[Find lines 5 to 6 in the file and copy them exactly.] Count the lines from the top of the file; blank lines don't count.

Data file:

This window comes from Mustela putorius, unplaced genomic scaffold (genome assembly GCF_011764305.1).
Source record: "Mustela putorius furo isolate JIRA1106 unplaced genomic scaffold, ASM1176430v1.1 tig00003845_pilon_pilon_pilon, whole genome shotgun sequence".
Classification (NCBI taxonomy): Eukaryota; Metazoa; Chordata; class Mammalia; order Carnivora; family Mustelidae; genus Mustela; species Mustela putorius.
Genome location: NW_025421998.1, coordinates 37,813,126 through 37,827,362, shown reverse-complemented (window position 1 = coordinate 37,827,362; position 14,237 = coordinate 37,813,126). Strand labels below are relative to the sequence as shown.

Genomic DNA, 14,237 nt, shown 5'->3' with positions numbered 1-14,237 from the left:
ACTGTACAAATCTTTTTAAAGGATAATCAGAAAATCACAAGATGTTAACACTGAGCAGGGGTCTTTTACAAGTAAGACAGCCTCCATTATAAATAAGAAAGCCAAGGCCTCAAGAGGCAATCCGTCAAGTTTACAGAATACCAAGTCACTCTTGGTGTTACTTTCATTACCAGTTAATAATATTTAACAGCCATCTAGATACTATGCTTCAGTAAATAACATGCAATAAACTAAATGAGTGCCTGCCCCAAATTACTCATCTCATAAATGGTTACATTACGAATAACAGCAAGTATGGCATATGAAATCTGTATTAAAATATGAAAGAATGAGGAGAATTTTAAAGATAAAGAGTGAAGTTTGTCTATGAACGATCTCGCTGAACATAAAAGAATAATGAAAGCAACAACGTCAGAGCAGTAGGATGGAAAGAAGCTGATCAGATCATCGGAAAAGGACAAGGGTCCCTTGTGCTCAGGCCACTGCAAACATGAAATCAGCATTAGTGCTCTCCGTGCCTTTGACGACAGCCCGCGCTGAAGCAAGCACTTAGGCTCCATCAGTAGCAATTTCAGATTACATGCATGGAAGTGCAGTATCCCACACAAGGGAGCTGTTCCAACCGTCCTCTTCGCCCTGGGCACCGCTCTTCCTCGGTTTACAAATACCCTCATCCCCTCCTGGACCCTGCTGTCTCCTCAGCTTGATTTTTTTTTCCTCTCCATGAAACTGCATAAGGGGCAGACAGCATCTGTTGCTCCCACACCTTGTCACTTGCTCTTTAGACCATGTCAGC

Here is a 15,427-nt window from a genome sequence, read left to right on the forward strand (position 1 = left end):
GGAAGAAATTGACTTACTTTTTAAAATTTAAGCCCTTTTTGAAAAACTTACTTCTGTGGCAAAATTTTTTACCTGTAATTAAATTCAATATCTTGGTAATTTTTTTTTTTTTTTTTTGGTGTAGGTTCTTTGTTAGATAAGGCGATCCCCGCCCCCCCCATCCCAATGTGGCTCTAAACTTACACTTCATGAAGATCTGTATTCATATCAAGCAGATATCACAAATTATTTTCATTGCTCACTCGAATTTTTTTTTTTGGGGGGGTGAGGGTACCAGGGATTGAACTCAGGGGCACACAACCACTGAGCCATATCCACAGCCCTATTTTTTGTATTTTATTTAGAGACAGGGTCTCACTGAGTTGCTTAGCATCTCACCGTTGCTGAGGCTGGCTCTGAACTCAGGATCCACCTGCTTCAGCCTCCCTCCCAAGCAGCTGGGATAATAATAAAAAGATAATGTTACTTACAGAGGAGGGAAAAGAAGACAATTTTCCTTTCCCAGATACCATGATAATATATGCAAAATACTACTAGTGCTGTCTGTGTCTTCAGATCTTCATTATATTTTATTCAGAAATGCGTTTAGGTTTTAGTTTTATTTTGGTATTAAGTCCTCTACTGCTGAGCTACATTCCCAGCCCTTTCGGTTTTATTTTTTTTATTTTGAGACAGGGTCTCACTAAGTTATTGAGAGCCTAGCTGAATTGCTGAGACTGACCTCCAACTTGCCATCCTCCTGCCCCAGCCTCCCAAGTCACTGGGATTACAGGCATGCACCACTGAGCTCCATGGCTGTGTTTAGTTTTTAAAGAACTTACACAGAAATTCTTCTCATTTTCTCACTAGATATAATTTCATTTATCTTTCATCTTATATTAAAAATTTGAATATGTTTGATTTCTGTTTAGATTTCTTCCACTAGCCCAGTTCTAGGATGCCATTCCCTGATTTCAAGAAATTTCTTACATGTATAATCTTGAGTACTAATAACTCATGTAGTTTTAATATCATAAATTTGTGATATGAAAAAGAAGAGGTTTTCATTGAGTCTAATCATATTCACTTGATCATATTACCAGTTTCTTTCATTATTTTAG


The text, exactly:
Genomic DNA, 14,237 nt, shown 5'->3' with positions numbered 1-14,237 from the left:
ACTGTACAAATCTTTTTAAAGGATAATCAGAAAATCACAAGATGTTAACACTGAGCAGGGGTCTTTTACAAGTAAGACAGCCTCCATTATAAATAAGAAAGCCAAGGCCTCAAGAGGCAATCCGTCAAGTTTACAGAATACCAAGTCACTCTTGGTGTTACTTTCATTACCAGTTAATAATATTTAACAGCCATCTAGATACTATGCTTCAGTAAATAACATGCAATAAACTAAATGAGTGCCTGCCCCAAATTACTCATCTCATAAATGGTTACATTACGAATAACAGCAAGTATGGCATATGAAATCTGTATTAAAATATGAAAGAATGAGGAGAATTTTAAAGATAAAGAGTGAAGTTTGTCTATGAACGATCTCGCTGAACATAAAAGAATAATGAAAGCAACAACGTCAGAGCAGTAGGATGGAAAGAAGCTGATCAGATCATCGGAAAAGGACAAGGGTCCCTTGTGCTCAGGCCACTGCAAACATGAAATCAGCATTAGTGCTCTCCGTGCCTTTGACGACAGCCCGCGCTGAAGCAAGCACTTAGGCTCCATCAGTAGCAATTTCAGATTACATGCATGGAAGTGCAGTATCCCACACAAGGGAGCTGTTCCAACCGTCCTCTTCGCCCTGGGCACCGCTCTTCCTCGGTTTACAAATACCCTCATCCCCTCCTGGACCCTGCTGTCTCCTCAGCTTGATTTTTTTTTCCTCTCCATGAAACTGCATAAGGGGCAGACAGCATCTGTTGCTCCCACACCTTGTCACTTGCTCTTTAGACCATGTCAGC